The Guardian July 16, 2003


The new colonisers set to go

Keeping troops in Iraq;
Sending troops back to Afghanistan;
Troops in East Timor;
Troops to the Solomon Islands;
Intervention in other Pacific Island countries;
"Interdicting" North Korean ships on the high seas.

This is the immediate agenda of the Howard Government as it prepares for 
one military adventure after another as the US's "deputy sheriff" 
throughout the world.

Without waiting for a formal go ahead from the Solomon Islands parliament 
and enabling legislation to cover the policing and military role of the 
invading Australian and New Zealand forces, an advance party of police, 
military and administrative officers are already in Honiara.

They are to prepare the way for a heavily armed force of upwards of 2000. A 
British police commissioner has been in the Solomon Islands for several 
months spying out the land for the coming recolonisation of this former 
British and Australian colony.

There is no timetable to bring an end to the occupation but the report of 
the Australian Strategic Policy Institute which drew up the plan for 
Australian intervention, has provided financial estimates for up to 10 
years.

A former Prime Minister of the Solomon Islands, Mr Manasseh Sogavare warned 
the Solomon Island's parliament of what is to come. "It'll be nothing short 
of recolonising this country", he said. "This honourable house is 
deliberately used as a puppet for overseas agendas. If these so-called 
development partners were serious about rescuing this country from the grip 
of lawlessness they would have done so when they had the opportunity".

Another former Prime Minister Batholomew Ulufa9alu also angrily denounced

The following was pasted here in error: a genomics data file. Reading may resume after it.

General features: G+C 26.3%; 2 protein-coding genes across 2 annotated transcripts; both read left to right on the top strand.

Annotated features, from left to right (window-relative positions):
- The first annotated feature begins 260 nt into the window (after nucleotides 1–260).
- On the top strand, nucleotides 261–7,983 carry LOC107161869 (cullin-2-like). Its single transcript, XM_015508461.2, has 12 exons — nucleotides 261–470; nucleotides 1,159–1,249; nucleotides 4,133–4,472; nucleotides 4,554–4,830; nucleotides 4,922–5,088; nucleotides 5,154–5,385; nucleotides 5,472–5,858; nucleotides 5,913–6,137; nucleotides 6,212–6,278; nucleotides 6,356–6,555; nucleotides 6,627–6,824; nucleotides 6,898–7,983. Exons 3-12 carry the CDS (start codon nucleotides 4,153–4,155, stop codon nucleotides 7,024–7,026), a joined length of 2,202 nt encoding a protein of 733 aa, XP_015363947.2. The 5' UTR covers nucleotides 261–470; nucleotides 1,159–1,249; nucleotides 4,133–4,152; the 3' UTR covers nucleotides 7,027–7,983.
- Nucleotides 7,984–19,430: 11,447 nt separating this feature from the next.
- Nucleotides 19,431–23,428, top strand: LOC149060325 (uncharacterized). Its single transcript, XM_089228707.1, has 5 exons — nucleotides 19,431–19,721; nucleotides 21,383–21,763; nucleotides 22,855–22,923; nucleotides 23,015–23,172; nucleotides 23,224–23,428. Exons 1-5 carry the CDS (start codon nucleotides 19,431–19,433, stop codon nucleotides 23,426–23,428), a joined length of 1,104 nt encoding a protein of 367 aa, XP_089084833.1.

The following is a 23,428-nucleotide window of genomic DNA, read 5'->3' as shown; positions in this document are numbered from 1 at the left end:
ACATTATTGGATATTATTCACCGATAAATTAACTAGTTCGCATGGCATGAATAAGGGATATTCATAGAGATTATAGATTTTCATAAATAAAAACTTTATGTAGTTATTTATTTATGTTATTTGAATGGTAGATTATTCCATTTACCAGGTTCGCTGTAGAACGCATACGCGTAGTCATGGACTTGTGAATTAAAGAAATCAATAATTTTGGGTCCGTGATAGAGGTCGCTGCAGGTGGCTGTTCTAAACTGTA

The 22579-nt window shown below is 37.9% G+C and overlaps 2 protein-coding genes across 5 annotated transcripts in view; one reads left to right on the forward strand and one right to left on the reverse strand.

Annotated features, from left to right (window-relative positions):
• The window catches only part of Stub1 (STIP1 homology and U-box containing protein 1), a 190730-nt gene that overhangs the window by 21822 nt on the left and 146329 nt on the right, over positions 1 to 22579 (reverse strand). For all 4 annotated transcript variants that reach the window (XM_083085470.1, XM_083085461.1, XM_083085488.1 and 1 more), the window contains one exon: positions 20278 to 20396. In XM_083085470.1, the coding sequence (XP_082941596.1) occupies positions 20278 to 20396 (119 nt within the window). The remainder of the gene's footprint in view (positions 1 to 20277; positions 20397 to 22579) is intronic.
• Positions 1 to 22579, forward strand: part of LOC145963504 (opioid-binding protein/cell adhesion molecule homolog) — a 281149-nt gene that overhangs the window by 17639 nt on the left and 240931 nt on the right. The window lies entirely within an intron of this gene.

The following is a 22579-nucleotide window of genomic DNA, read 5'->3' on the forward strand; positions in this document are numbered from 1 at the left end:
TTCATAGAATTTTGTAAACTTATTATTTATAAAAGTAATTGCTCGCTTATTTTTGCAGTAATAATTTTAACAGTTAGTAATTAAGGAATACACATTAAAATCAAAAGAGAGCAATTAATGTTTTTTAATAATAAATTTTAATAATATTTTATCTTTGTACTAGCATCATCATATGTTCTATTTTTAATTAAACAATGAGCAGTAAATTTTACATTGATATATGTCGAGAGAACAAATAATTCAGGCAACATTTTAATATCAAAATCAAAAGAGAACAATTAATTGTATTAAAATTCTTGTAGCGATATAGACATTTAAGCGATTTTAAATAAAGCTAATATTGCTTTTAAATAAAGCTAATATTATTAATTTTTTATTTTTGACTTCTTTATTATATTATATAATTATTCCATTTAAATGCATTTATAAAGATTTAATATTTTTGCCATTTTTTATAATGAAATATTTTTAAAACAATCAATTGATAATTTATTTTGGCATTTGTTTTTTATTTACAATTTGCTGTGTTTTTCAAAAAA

the government and its supporters, saying, "So who brought intervention on 
this country? You. You. Because you become the dirt. You became the 
rubbish."

Alexander Downer was dismissive and patronising towards the remarks of Mr 
Sogavane saying that, "one or two people will come out and take an oral 
shot at Australia".

Piracy on the high seas

On the Korean front, a meeting of 11 governments held in Brisbane last week 
took steps towards the "interdiction" of North Korean ships alleged by CIA 
spies (of Iraqi notoriety) to be carrying weapons of mass destruction.

The UN is the only body able to legally take such a step. However, the 
Australian Government has dismissed the UN. Alexander Downer said that "As 
a focused group we [the 11 governments that met in Brisbane] will be better 
positioned to build a broad and effective partnership with other countries 
prepared to play a part in impeding traffic in WMD and missiles".

Field Marshall John Howard has weighed in with his own "warning" to North 
Korea. "I don't think military action is inevitable . but at the same time, 
we have to communicate to the North Koreans that the world's concerns are 
not going to disappear unless and until there's a proper response by North 
Korea to those concerns".

Howard's "proper response" is that North Korea should just capitulate to 
the demands of the Australian and US Governments who, while ignoring the 
UN, have the audacity to claim to speak for the "world".

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